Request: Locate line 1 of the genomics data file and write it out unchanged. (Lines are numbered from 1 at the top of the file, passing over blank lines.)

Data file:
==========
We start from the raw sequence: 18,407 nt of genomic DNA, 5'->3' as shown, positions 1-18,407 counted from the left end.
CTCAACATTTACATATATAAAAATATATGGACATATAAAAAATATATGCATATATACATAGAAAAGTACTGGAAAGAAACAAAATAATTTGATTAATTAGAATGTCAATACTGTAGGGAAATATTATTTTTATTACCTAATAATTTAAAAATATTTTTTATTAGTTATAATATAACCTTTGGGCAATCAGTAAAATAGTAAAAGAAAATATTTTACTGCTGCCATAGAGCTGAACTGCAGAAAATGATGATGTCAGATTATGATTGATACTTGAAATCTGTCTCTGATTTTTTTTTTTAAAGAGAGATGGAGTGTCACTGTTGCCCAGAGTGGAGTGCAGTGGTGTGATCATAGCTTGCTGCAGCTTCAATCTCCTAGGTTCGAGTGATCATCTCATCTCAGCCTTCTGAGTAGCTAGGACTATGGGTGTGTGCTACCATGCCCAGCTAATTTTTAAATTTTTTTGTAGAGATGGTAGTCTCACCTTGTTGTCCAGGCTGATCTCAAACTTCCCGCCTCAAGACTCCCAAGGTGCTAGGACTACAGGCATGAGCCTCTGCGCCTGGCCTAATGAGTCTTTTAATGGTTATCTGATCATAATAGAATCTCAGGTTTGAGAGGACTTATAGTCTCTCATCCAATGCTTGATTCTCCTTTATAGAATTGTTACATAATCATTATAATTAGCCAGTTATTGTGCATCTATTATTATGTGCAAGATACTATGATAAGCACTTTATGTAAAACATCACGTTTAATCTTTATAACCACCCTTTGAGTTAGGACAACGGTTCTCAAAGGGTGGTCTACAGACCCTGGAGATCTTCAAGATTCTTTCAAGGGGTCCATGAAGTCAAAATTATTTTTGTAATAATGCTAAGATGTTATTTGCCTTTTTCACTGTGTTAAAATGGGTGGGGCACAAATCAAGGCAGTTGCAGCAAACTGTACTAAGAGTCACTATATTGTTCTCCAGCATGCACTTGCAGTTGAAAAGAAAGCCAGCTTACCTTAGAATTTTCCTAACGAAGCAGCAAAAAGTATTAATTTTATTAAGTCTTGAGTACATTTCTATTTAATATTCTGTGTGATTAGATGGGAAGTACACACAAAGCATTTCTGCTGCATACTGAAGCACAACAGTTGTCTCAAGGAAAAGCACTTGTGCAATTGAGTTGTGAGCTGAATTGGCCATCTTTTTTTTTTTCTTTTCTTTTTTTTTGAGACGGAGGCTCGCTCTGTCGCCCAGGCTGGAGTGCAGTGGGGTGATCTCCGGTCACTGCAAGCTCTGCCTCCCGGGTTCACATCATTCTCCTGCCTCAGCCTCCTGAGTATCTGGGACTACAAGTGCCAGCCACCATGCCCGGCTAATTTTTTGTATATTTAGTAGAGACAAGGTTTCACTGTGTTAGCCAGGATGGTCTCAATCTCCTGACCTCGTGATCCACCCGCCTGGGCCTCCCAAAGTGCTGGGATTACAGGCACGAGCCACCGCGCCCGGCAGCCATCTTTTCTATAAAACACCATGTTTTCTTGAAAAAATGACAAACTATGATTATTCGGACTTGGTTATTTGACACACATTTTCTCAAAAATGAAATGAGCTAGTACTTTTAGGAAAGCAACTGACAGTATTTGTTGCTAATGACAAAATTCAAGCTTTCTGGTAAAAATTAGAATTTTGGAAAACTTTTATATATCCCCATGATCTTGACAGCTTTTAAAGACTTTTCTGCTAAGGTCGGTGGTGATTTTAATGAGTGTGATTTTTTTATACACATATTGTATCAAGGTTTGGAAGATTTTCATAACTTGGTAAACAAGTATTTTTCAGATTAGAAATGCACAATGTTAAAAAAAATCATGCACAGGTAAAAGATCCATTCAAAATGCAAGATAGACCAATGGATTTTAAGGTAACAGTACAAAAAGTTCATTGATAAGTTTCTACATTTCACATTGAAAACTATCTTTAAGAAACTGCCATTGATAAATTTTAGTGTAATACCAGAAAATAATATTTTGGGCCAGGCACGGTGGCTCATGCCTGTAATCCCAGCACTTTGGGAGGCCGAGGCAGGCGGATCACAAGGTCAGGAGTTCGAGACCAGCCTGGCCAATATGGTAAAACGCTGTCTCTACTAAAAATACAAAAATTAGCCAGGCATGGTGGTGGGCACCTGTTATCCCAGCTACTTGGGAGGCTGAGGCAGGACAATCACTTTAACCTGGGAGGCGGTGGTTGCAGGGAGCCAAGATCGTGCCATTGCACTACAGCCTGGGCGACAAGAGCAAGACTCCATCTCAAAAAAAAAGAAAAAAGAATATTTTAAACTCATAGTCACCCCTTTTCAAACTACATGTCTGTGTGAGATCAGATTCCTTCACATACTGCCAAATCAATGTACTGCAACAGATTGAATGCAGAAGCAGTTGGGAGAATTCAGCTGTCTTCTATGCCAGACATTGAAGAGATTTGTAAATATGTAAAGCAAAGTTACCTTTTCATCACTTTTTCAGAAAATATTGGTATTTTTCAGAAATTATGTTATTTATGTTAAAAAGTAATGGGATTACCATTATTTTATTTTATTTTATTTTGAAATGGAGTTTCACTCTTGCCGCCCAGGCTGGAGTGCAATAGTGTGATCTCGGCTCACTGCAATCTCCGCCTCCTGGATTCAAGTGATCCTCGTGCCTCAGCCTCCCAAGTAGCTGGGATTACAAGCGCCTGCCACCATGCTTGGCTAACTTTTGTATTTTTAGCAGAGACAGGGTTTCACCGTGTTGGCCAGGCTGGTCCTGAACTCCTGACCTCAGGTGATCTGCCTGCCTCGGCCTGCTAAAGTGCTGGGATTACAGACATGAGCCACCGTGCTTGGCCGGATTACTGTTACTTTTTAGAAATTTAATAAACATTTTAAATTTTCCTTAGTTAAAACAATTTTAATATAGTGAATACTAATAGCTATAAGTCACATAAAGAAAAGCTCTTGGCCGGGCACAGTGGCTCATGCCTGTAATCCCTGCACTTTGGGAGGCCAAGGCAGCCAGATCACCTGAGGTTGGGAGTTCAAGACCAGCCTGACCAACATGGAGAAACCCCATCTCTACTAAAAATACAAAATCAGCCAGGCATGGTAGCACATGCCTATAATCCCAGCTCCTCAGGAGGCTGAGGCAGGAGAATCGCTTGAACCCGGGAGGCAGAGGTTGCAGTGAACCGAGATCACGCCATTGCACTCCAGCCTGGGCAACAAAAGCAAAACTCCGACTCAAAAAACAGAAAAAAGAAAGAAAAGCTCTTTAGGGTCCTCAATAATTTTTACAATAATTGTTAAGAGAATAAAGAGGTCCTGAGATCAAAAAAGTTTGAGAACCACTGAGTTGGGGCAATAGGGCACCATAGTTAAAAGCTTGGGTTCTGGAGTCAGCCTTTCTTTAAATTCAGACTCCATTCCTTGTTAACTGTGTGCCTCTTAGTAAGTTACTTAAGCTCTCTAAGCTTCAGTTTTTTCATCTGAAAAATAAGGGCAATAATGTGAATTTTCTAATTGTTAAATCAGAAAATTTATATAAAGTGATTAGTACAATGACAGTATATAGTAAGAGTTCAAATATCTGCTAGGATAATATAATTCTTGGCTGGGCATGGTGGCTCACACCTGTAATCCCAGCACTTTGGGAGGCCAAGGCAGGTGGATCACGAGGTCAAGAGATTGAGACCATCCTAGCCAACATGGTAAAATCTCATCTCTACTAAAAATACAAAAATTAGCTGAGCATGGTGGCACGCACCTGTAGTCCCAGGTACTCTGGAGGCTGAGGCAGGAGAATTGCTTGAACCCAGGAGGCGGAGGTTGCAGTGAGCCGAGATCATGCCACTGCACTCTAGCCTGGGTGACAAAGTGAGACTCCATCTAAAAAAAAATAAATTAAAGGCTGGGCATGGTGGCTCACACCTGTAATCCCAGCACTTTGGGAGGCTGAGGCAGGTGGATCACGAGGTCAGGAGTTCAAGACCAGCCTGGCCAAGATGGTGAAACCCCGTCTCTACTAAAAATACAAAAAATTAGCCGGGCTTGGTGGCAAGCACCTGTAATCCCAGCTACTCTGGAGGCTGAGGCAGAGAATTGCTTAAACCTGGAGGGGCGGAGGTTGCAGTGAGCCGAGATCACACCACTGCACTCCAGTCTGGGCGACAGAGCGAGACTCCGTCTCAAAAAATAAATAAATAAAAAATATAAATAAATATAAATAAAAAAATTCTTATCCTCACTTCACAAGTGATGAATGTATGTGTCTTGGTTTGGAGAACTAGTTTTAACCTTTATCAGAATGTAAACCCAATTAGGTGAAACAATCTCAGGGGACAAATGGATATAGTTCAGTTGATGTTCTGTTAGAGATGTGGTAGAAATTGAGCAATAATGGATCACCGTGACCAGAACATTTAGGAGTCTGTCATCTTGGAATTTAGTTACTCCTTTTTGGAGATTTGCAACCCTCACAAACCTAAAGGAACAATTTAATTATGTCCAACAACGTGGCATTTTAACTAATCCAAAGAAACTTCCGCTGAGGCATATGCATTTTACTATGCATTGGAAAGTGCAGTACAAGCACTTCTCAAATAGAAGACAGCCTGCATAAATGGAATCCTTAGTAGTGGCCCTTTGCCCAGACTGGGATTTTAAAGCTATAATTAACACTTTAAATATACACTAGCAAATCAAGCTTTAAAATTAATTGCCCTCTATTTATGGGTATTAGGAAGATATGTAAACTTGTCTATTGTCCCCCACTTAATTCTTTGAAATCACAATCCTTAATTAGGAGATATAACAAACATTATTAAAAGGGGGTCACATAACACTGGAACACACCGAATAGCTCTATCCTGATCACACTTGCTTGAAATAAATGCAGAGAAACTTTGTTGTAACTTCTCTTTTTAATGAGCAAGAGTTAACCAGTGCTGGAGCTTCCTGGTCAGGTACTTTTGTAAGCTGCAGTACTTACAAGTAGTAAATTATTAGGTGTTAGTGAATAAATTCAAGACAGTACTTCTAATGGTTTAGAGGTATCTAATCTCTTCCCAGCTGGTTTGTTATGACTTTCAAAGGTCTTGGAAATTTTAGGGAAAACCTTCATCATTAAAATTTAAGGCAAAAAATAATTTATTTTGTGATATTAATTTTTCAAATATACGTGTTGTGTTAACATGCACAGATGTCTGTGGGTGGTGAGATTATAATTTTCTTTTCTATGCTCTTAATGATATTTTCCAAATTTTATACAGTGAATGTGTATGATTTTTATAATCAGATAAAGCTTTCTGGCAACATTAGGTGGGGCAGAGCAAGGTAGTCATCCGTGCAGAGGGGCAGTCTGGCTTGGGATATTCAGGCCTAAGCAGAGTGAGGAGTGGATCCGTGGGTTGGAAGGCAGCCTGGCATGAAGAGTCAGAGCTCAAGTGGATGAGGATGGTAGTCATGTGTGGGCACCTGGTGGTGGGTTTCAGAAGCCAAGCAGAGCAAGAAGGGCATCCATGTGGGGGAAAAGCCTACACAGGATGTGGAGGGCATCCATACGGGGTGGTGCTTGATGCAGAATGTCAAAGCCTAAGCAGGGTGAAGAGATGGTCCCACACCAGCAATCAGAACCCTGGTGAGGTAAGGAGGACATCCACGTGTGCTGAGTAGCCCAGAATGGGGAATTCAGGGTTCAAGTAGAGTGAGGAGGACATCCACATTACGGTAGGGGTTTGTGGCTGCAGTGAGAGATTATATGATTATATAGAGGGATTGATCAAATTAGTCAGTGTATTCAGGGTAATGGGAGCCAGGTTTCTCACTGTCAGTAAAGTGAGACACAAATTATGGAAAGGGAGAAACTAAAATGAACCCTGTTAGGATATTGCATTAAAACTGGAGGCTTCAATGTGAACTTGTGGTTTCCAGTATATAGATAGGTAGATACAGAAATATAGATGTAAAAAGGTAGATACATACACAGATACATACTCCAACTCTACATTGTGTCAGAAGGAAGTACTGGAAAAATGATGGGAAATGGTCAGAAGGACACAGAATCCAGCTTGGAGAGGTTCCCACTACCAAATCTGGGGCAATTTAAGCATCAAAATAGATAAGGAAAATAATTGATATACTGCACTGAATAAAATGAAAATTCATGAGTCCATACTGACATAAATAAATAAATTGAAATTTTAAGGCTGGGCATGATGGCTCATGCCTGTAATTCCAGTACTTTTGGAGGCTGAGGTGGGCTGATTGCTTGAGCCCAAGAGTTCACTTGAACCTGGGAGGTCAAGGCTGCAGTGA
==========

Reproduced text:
We start from the raw sequence: 18,407 nt of genomic DNA, 5'->3' as shown, positions 1-18,407 counted from the left end.